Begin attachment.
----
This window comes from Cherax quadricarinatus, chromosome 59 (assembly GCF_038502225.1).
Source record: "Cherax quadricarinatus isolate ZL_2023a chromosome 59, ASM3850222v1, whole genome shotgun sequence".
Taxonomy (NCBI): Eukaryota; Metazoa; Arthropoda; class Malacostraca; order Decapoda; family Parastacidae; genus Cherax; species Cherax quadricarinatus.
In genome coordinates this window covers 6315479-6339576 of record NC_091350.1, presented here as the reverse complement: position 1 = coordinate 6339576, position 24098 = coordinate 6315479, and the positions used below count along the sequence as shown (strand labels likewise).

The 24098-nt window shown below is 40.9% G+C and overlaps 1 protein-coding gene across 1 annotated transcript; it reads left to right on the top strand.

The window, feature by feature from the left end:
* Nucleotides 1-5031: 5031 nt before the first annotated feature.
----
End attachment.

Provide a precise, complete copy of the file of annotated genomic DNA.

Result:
This window comes from Cherax quadricarinatus, chromosome 59 (assembly GCF_038502225.1).
Source record: "Cherax quadricarinatus isolate ZL_2023a chromosome 59, ASM3850222v1, whole genome shotgun sequence".
Taxonomy (NCBI): Eukaryota; Metazoa; Arthropoda; class Malacostraca; order Decapoda; family Parastacidae; genus Cherax; species Cherax quadricarinatus.
In genome coordinates this window covers 6315479-6339576 of record NC_091350.1, presented here as the reverse complement: position 1 = coordinate 6339576, position 24098 = coordinate 6315479, and the positions used below count along the sequence as shown (strand labels likewise).

The 24098-nt window shown below is 40.9% G+C and overlaps 1 protein-coding gene across 1 annotated transcript; it reads left to right on the top strand.

The window, feature by feature from the left end:
* Nucleotides 1-5031: 5031 nt before the first annotated feature.